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THE CRISES IN THE MIDEAST

Arafat, Barak OK Summit to Discuss Ending Violence

Mideast: Clinton, other leaders plan to attend Monday meeting at Red Sea resort. Israeli-Palestinian clashes abate, and 15 newly released Arab extremists are put back in jail.

October 15, 2000|MARJORIE MILLER | TIMES STAFF WRITER

JERUSALEM — Israeli Prime Minister Ehud Barak and Palestinian Authority President Yasser Arafat agreed Saturday to attend a U.S.-sponsored summit in Egypt to try to bring an end to more than two weeks of deadly violence that has shattered Middle East peace prospects and threatened regional stability.

President Clinton, who had been working for more than a week to set up face-to-face talks between the two leaders, said he will attend the meeting in the Red Sea resort of Sharm el Sheik on Monday along with U.N. Secretary-General Kofi Annan, Egyptian President Hosni Mubarak, Jordan's King Abdullah II and a senior European Union official.

Clinton said the Israeli and Palestinian leaders had agreed to attend the talks without preconditions, and the announcement was accompanied by a marked reduction in clashes between the two sides and no fatalities--in what was possibly a concerted effort to pave the way for the meeting.

In another apparent step toward easing tensions, the Palestinian Authority sent 15 members of the extremist Hamas and Islamic Jihad movements back to jail after releasing them during last week's turmoil in an unspoken threat to renew terrorism against Israel.

Nonetheless, Clinton quickly set out to limit expectations for the summit, which will pursue a cease-fire rather than the broader peace agreement that just a few months ago he still believed he could forge before leaving office.

"We should be under no illusions," the president said in Washington. "The good news is the parties have agreed to meet and the situation appears to be calmer. But the path ahead is difficult. After the terrible events of the past few days, the situation is still quite tense.

"Our central objectives must now be to stop the violence, to restore common safety, to agree on a fact-finding mechanism concerning how this began and how it can be prevented from occurring again and to find a way back to dialogue and negotiations."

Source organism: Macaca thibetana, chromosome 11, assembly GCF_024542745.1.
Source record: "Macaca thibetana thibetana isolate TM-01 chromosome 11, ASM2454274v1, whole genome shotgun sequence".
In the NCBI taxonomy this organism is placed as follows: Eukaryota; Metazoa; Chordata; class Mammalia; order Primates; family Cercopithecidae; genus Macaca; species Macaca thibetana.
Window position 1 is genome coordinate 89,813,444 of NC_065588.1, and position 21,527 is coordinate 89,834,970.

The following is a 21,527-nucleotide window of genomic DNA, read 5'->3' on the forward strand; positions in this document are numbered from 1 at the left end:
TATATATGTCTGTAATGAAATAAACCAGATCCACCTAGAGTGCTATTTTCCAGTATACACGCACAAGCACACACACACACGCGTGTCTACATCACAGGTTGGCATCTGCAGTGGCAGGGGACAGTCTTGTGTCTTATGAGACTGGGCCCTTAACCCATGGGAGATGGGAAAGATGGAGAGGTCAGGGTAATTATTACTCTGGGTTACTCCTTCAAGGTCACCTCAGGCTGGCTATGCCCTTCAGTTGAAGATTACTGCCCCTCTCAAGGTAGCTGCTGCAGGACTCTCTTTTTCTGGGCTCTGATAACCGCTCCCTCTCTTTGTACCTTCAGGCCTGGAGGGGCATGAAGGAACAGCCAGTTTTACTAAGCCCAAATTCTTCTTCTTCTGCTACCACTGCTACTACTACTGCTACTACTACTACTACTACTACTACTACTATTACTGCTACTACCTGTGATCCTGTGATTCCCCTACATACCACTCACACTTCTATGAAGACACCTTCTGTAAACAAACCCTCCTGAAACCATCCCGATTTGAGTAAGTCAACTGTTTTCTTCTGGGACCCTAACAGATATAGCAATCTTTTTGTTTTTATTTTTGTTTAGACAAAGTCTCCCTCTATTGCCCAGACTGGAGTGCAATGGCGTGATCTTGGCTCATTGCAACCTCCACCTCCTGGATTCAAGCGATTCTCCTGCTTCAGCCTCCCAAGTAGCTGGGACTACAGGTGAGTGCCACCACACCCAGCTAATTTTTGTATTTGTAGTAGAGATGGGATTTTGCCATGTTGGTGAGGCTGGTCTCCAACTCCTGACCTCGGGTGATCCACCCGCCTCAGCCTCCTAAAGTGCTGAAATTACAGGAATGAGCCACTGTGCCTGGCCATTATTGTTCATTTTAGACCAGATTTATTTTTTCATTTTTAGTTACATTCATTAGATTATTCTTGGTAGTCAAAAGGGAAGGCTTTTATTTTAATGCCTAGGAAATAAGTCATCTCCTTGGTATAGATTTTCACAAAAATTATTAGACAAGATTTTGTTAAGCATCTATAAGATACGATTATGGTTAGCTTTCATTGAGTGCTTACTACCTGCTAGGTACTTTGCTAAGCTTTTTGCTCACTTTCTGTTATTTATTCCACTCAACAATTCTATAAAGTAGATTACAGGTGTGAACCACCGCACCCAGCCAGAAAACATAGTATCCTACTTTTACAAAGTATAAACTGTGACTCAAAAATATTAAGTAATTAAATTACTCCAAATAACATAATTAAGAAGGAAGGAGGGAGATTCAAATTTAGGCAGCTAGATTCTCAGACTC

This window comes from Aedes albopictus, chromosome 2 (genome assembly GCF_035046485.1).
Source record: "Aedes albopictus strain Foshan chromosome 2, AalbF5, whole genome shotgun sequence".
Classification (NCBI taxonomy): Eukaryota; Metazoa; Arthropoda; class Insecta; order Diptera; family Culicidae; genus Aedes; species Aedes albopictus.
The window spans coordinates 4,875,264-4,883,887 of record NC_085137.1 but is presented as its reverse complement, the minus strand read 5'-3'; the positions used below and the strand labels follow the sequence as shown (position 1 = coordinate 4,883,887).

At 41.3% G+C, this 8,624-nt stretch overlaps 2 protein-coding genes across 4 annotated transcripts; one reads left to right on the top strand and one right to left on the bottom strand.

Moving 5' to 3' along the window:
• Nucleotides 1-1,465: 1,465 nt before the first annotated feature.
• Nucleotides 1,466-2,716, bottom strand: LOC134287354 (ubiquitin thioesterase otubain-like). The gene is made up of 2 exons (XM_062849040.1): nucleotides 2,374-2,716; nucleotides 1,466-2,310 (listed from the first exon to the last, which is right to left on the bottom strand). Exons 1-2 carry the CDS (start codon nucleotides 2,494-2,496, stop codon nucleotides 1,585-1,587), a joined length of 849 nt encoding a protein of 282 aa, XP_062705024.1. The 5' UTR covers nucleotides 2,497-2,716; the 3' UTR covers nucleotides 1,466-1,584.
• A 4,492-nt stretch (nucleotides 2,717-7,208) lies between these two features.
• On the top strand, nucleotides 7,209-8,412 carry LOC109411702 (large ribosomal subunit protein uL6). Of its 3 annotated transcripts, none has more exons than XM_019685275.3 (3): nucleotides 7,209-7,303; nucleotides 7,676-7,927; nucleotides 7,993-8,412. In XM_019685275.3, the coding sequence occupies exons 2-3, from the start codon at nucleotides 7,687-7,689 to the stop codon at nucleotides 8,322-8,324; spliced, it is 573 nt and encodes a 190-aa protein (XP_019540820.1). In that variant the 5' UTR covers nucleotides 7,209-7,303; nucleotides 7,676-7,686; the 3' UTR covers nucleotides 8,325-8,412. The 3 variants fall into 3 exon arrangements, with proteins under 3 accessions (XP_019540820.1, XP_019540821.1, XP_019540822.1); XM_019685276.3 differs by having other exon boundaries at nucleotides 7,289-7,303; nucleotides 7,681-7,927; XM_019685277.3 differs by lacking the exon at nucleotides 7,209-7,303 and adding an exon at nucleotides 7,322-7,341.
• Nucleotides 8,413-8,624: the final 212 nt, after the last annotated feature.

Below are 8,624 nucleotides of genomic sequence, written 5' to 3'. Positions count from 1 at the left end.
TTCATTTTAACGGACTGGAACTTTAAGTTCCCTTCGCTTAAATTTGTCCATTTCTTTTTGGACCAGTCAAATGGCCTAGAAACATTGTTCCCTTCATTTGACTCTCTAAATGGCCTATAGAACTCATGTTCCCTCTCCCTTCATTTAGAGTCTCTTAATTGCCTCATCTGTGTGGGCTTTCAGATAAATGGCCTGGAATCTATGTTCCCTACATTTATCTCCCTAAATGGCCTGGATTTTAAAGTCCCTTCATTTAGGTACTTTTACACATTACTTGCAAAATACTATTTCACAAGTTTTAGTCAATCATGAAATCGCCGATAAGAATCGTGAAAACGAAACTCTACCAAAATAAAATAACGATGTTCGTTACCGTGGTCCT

The Palestinians had resisted a meeting with Barak ahead of an Arab League summit to be held in Cairo next Saturday, but Arafat came under intense international pressure after the violence escalated Thursday, when a Palestinian mob lynched two Israeli soldiers and Israel retaliated with missile attacks on the West Bank and Gaza Strip.

The Israeli-Palestinian violence has fueled Islamic fundamentalist-driven demonstrations in Egypt and Jordan, which have peace agreements with Israel, and might have provoked attacks on U.S. and British targets in the region.

Meanwhile, a Saudi Arabian airliner flying from Jidda, Saudi Arabia, to London was hijacked to Baghdad Saturday night with a Saudi prince and about 90 Britons on board. The hijackers were later arrested and the passengers and crew freed.

Neither the identity of the hijackers nor their motive was immediately clear. Saudi Arabia is the principal U.S. ally in the region and served as the main base for U.S. troops during the 1991 Persian Gulf War against Iraq.

On Thursday, a suspected suicide bomb attack on a U.S. guided missile destroyer in the Yemeni port of Aden killed 17 sailors. The following day, a bomb exploded at the British Embassy in Yemen's capital, Sana.

In Lebanon, Hezbollah guerrillas are holding three Israeli soldiers whom they captured on Israel's northern border Oct. 7. Negotiations are underway, but Israel has threatened to retaliate against Lebanon and its de facto rulers in Syria if the soldiers are not released.

U.S., European and U.N. diplomats have been working feverishly to try to calm the Israeli-Palestinian violence and begin stabilizing the region.

As soon as they agreed to attend, both sides immediately laid out the demands they will take to the negotiating table.

Israel blamed the Palestinians for initiating the clashes and insisted that the Palestinian media cease inciting violence. The Israeli government demanded that the Palestinian Authority disarm militias organized by Arafat's Fatah movement and jail members of the radical Islamic groups Hamas and Islamic Jihad who were let out of prison in recent days.

Palestinian police rearrested one Hamas leader in Gaza and more then a dozen of the 35 members of Hamas and Islamic Jihad who had been released in the West Bank city of Nablus. The groups oppose peacemaking with Israel and are responsible for earlier bombing campaigns against the Jewish state.

Hamas militants also were part of a crowd of Islamic demonstrators in Gaza that on Friday burned three shops and a hotel that sells alcoholic beverages.

The Palestinian Authority says the widespread riots against Israeli soldiers were triggered by right-wing Likud Party leader Ariel Sharon's Sept. 28 visit to Jerusalem's most contested holy site, known to Jews as the Temple Mount and to Muslims as Haram al Sharif, and that Israel has responded with excessive force.

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